20 Hood Movies Every Classic Hip-Hop Fan Should See

20 Hood Movies Every Classic Hip-Hop Fan Should See

Published Tue, January 5, 2021 at 12:43 PM EST

Classic Hip-Hop culture is more than just music, graffiti, breaking, and Dj'ing. The movies and TV shows that explore themes involving struggle, perseverance, poverty, power, and the grim portrait of life in the inner city, are all as relevant to the experience as any classic song or album. However, every hood movie isn't created equally. There's a very fine line between exploration and exploitation. The Rock The Bells team has put our heads together and picked out the 20 hood movies that every classic Hip-Hop fan needs to see at least once in their life.


While most people who don't understand the culture immediately equate "hood" with "negativity," Friday completely changed that perception thanks to the dynamic on-screen chemistry between Ice Cube and Chris Tucker which resulted in comedic gold.

Boyz N the Hood

Boyz N the Hood is the spiritual yang to Friday's Yin. For many Americans who lived in suburban bliss, John Singleton's masterpiece was there first look at the grim reality that was — and continues — to occur in cities across America.

Menace II Society

The cast of the Hughes Brothers' film is absolutely perfect — particularly that of Tyrin Turner and Lorenz Tate as Caine and O-Dog. The film went a long way in showing that there could be both comedy — and extreme violence — in a movie focused on the hood.

New Jack City

Wesley Snipes is going to show up on this list a lot — and rightfully so. His portrayal of Nino Brown honored real life kingpins like Nicky Barnes, Frank Lucas, and Bumpy Johnson who carried themselves with swagger and confidence. 

Paid in Full

It doesn't get much better than this.

Training Day

Denzel. Washington. Enough said.

Baby Boy

While Baby Boy is decidedly melodramatic at times, that's actually the fun of it. It's campy at times, and we can't but laugh every time Ving Rhames comes on screen.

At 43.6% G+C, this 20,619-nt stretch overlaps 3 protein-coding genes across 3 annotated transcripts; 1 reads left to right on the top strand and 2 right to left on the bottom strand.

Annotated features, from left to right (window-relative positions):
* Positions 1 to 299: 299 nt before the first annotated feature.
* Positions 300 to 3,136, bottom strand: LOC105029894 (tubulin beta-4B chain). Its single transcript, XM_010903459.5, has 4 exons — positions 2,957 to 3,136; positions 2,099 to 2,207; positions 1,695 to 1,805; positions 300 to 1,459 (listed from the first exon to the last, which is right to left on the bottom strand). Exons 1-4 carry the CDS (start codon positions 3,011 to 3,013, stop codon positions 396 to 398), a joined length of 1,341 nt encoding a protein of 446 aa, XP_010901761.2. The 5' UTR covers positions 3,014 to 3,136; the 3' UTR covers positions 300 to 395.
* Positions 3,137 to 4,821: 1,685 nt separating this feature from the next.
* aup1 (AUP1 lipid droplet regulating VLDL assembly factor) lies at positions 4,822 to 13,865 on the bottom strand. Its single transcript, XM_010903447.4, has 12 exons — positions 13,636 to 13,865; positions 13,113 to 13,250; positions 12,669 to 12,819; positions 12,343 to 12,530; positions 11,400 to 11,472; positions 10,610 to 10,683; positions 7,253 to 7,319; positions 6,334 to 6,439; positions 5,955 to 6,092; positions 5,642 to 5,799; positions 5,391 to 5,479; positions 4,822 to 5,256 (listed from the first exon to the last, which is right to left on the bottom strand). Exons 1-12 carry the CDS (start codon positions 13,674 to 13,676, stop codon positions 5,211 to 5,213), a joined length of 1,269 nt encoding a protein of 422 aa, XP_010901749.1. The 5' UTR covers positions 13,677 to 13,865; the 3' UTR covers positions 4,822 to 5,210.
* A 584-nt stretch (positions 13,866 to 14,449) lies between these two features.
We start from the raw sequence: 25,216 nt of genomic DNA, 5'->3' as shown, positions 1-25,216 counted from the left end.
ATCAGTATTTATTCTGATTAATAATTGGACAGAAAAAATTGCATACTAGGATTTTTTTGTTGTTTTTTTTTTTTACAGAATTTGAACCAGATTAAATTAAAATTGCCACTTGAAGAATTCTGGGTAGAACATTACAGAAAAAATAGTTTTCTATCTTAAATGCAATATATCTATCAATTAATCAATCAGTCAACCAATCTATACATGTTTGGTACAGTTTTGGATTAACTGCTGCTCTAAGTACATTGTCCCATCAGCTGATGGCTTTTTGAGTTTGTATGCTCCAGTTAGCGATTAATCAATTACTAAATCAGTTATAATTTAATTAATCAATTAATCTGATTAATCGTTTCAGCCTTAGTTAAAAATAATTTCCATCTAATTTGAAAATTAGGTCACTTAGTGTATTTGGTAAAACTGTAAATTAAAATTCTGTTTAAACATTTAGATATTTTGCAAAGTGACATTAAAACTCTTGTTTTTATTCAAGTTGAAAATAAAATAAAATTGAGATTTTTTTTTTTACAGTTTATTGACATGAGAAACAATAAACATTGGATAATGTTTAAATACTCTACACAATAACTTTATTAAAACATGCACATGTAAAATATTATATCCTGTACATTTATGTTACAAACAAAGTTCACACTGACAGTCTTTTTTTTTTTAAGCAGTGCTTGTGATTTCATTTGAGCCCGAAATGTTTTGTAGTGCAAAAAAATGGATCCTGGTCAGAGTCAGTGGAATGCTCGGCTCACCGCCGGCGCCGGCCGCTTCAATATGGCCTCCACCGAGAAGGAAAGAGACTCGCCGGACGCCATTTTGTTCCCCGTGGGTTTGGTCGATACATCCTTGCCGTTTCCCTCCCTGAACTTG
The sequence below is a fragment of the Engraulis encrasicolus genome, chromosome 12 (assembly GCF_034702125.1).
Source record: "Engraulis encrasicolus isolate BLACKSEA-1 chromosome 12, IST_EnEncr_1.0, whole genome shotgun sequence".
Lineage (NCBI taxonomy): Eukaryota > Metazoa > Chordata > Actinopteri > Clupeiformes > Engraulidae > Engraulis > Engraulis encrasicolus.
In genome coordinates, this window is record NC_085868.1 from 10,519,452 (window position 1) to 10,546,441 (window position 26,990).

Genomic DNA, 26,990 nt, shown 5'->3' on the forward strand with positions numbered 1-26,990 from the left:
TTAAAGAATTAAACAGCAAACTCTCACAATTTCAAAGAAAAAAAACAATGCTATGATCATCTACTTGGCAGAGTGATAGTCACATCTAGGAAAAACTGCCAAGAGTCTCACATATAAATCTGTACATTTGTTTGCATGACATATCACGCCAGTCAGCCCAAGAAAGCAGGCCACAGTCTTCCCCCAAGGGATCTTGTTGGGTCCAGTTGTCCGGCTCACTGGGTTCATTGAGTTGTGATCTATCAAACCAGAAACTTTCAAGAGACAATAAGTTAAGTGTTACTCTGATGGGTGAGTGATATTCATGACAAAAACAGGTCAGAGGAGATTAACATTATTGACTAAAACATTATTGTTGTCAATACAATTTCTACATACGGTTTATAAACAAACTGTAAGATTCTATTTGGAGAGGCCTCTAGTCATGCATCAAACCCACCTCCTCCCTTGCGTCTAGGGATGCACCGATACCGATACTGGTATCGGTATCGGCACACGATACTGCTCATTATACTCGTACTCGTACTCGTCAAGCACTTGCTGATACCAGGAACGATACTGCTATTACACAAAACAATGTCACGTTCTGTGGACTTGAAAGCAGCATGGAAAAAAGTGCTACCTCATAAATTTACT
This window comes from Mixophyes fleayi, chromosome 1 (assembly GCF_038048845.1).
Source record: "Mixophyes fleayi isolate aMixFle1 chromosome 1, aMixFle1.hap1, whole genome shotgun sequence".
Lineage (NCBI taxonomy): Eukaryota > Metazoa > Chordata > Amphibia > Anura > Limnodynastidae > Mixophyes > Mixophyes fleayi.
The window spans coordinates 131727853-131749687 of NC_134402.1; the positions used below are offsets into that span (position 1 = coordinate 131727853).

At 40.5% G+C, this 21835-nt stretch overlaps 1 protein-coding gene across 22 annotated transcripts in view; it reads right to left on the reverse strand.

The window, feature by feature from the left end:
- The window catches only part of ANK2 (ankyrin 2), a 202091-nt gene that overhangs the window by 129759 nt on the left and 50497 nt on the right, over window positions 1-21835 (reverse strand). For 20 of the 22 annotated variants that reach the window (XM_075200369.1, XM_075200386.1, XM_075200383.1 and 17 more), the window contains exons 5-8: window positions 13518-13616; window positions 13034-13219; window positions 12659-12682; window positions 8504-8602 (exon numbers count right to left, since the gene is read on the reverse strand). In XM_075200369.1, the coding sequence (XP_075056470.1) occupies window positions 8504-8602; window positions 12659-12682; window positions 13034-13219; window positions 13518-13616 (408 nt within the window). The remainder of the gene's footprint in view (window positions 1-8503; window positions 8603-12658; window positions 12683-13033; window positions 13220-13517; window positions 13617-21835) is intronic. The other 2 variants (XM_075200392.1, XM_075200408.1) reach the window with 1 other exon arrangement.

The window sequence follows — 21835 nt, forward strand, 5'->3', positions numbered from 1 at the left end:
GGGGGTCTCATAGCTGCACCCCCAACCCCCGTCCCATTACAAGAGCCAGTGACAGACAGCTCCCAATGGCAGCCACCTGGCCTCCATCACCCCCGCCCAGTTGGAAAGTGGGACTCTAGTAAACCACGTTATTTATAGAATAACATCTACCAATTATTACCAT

Do the Right Thing

Under Spike Lee's direction, Do the Right Thing is a film that you can touch, taste, and smell. Given the state of the world right now, it's sadly as relevant as ever before.

Poetic Justice

Tupac Shakur was a multi-talented personality. When most of the world knew him for his music, he pivoted to acting and presented a fully-formed portrayal that was completely transformative.

Hustle & Flow

The South doesn't get enough respect when it comes to classic Hip-Hop. Most attention is spent on either NYC or LA. Hustle & Flow was particularly poignant because it held onto a narrative about how many young Black men view Hip-Hop as their only avenue out of despair.

He Got Game

Denzel. Washington. Enough said.


Both Cedric the Entertainer and Eve steal the show in a universal story of resiliency in the face of long odds.

Set it Off

Most hood movies skew very male, and many of the females are there just there as filler. Set it Off bucks that trend in a major way.


Tupac's acting debut will always be remembered as a time and place when people realized his immense talent. While he will always be synonymous with West Coast Hip-Hop, his connections to Harlem will always be there thanks to Juice.

8 Mile

Eminem gives one of the best performances in a hood movie outside of perhaps only Denzel Washington in Training Day. It shouldn't be that surprising, either. Eminem is essentially playing himself.


As Roger Ebert wrote so eloquently, "Almost without exception, American movies about gangs have either romanticized them in fantasies (“West Side Story,” “The Warriors”) or viewed them from outside as a monolithic, dangerous unit. This movie tries to understand a little of the tragic gang dynamics, to explain why in some devastated inner-city neighborhoods they seem to offer the only way for young men to find power and status.

Above the Rim

Pac's portrayal of Birdie, a guy who was trying to monopolize a local streetball tournament, and Bernie Mac's Flip, a local junkie, will never be forgotten.

Cooley High

Set in Chicago's Cabrini-Green housing project, Cooley High became a touchstone for filmmakers like John Singleton and Spike Lee.

Deep Cover

Although Lawrence Fishburne had been making films since 1979's Apocalypse Now, Deep Cover was his first leading role as an undercover cop infiltrating a cocaine ring which provides a new spin on a classic film noir set-up.

Sugar Hill

The second of Barry Michael Cooper's "Harlem Trilogy," Sugar Hill continued to show just how brilliant Wesley Snipes was. 

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